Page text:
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22 May 2018

GDPR Deadline Looming

Does the GDPR "due date" remind us of Y2K? What will really happen on May 25th? No one really knows for sure the answer to this question but likely there will be a lot of work to continue to do in the months (and perhaps years) to follow May 25th, 2018.

Just for fun here is a timer you can refer to for the GDPR deadline.

GDPR Top Ten Disciplines for EU Data

#1 Data Portability
#2 Accountability Principle
#3 Extraterritorial applicability of the GDPR
#4 Maintaining records of processing activities
#5 New Data Subject Rights
#6 Privacy by Design and by default
#7 Data Protection Authority enforcement methods
#8 Pseudonymization and its use in profiling
#9 Security and breach notification
#10 One stop shop

Stop Panicking and Start Your GDPR Readiness Journey Today

The time to act is now. Firms of all sizes must determine how GDPR will impact their business and act accordingly. For business executives who do not have the time or expertise needed to meet GDPR’s stringent requirements, our seasoned consultants will help you identify GDPR readiness gaps and define common-sense strategies for meeting compliance obligations. We leverage the in-the-trenches experience of past compliance initiatives to provide maximum value for today’s clients. Start your GDPR-focused compliance journey today with an affordable Readiness Assessment. Contact us at 952-544-0234 or visit our privacy services page for more information.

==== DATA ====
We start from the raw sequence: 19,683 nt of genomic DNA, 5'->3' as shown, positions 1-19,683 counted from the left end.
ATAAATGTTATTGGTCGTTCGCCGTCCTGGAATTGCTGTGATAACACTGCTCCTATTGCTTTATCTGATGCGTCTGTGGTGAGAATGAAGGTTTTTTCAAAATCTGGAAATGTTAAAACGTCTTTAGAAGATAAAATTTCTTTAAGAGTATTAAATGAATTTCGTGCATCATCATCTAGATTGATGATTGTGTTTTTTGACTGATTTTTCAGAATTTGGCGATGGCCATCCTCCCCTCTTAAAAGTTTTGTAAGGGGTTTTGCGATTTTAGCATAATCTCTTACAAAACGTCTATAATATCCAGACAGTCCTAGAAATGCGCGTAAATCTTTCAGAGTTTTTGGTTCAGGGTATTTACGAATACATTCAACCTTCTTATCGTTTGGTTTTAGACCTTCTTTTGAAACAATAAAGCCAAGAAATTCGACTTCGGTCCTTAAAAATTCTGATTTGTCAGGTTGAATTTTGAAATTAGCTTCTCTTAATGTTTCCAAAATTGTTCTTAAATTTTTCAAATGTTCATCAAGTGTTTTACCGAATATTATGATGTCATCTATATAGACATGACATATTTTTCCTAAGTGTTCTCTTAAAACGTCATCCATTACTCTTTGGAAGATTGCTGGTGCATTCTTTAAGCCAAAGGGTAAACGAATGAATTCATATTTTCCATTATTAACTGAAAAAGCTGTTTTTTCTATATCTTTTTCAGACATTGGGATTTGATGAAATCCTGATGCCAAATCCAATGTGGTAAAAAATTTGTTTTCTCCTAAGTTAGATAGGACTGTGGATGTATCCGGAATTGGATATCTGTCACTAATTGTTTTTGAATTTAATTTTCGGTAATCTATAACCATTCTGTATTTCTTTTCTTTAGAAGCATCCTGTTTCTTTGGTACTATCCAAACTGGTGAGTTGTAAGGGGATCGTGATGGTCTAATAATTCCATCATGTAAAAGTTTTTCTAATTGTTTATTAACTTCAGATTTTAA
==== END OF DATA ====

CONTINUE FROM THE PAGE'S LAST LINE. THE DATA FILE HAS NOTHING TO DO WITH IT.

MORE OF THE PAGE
29 Jun 2017

Trends in Data Breach

June 29, 2017
Ed Snodgrass, CISO, Secure Digital Solutions

On Friday, June 23, Anthem Healthcare agreed to settle a series of lawsuits related to the company’s 2015 data breach, which impacted 78.8 million individuals. The settlement includes a payment of $115 million and three years of additional security protections. This represents the largest amount thus far in a steadily growing list of big-dollar, security incidents.